The Teaching of Hazrat Inayat Khan      

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Social Gathekas

Religious Gathekas

The Message Papers

The Healing Papers

Vol. 1, The Way of Illumination

Vol. 1, The Inner Life

Vol. 1, The Soul, Whence And Whither?

Vol. 1, The Purpose of Life

Vol. 2, The Mysticism of Sound and Music

Vol. 2, The Mysticism of Sound

Vol. 2, Cosmic Language

Vol. 2, The Power of the Word

Vol. 3, Education

Vol. 3, Life's Creative Forces: Rasa Shastra

Vol. 3, Character and Personality

Vol. 4, Healing And The Mind World

Vol. 4, Mental Purification

Vol. 4, The Mind-World

Vol. 5, A Sufi Message Of Spiritual Liberty

Vol. 5, Aqibat, Life After Death

Vol. 5, The Phenomenon of the Soul

Vol. 5, Love, Human and Divine

Vol. 5, Pearls from the Ocean Unseen

Vol. 5, Metaphysics, The Experience of the Soul Through the Different Planes of Existence

Vol. 6, The Alchemy of Happiness

Vol. 7, In an Eastern Rose Garden

Vol. 8, Health and Order of Body and Mind

Vol. 8, The Privilege of Being Human

Vol. 8a, Sufi Teachings

Vol. 9, The Unity of Religious Ideals

Vol. 10, Sufi Mysticism

Vol. 10, The Path of Initiation and Discipleship

Vol. 10, Sufi Poetry

Vol. 10, Art: Yesterday, Today, and Tomorrow

Vol. 10, The Problem of the Day

Vol. 11, Philosophy

Vol. 11, Psychology

Vol. 11, Mysticism in Life

Vol. 12, The Vision of God and Man

Vol. 12, Confessions: Autobiographical Essays of Hazat Inayat Khan

Vol. 12, Four Plays

Vol. 13, Gathas

Vol. 14, The Smiling Forehead

By Date





















































The Divinity of Art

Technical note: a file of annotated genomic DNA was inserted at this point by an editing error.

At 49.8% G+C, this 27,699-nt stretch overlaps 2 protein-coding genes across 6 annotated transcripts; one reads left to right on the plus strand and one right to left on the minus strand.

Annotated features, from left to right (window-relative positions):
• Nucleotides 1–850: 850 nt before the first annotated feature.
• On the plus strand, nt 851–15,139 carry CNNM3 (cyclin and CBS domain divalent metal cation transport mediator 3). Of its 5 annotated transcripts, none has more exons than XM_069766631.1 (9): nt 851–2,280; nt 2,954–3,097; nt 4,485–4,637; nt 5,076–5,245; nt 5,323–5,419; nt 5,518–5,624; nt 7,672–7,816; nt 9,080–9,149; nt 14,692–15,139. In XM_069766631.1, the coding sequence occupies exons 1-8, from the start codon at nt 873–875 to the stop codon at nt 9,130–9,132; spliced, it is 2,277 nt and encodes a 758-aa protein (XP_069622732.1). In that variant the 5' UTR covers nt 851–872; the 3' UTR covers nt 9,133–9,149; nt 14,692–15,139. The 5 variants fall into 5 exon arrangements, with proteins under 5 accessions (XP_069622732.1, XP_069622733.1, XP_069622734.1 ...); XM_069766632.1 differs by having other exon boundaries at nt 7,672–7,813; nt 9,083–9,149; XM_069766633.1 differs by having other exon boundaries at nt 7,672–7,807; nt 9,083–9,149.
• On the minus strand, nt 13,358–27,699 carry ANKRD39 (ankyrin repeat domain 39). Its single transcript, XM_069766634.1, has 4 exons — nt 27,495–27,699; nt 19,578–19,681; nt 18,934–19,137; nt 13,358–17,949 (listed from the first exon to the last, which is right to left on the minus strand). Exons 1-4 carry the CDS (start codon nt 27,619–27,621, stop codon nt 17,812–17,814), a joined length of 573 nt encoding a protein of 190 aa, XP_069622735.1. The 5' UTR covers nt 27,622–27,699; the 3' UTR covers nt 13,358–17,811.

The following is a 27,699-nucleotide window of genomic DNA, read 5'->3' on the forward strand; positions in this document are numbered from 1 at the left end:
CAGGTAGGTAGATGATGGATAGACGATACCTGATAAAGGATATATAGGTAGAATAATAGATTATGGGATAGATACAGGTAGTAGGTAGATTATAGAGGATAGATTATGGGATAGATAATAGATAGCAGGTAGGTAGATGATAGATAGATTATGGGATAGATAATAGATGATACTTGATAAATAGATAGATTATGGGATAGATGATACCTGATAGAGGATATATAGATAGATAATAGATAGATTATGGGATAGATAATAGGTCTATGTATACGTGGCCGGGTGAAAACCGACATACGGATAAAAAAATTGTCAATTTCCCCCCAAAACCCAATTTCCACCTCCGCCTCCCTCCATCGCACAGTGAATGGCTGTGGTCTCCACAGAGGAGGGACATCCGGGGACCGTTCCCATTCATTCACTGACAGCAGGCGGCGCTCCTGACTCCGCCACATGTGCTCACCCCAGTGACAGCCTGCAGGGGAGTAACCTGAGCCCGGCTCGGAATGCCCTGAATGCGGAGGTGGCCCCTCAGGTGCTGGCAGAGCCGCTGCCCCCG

The Divinity of Art

People belonging to different faiths very often make the mistake of considering art as something outside of religion. The fact is that the whole creation is the art of the Creator, and one sees the perfection of His art in divine man. This shows that the source of the whole creation has the spirit of art at the back of it. In all ages man has developed his artistic faculty, and he has tried to progress in art. But, in the end, where does he arrive? He remains far from touching either the beauty of nature or the art of creation. Man's art always fails to equal the art of God.

This shows that the source of every soul is the spirit of art, and art is spirit, that everything which has come out from that spirit has manifested in the form of art. Did man look more at nature -- at the heavens, the beauty of the stars and planets, of the clouds and the sun, its rising and setting, and when the sun is at its zenith, the waxing and waning of the moon, the different shades of color which we can see in the sky -- the more would man always marvel at the art at work behind it all.

When one is alone with nature, near the sea, on the river bank, among the mountains, in the forest, in the wilderness, a feeling comes over one which is never felt among a crowd, not even if one were in the crowd for years. In one moment a feeling becomes born, as soon as one is face to face with the true art of God. It then seems as if the soul had seen something which it has always admired and worshipped. The soul now begins to recognize One Whom she has always silently worshipped, and now the presence of that mighty Creator, that Artist, is realized through seeing His art. Many experience this, but few will express it. None can come back from such an experience without a deep impression, without something having been awakened to consciousness through having seen the divine art.

This shows that this creation, this manifestation which is before us, has not been made mechanically, has not been created blindly or unconsciously.

As a great poet of Persia, Sa'adi, says, "The more one looks at nature, the more one begins to feel that there is a perfection of wisdom, a perfect skill, behind it, which has made it, and it will take numberless years for mankind to imitate that art. In fact mankind will never be able to attain it perfectly."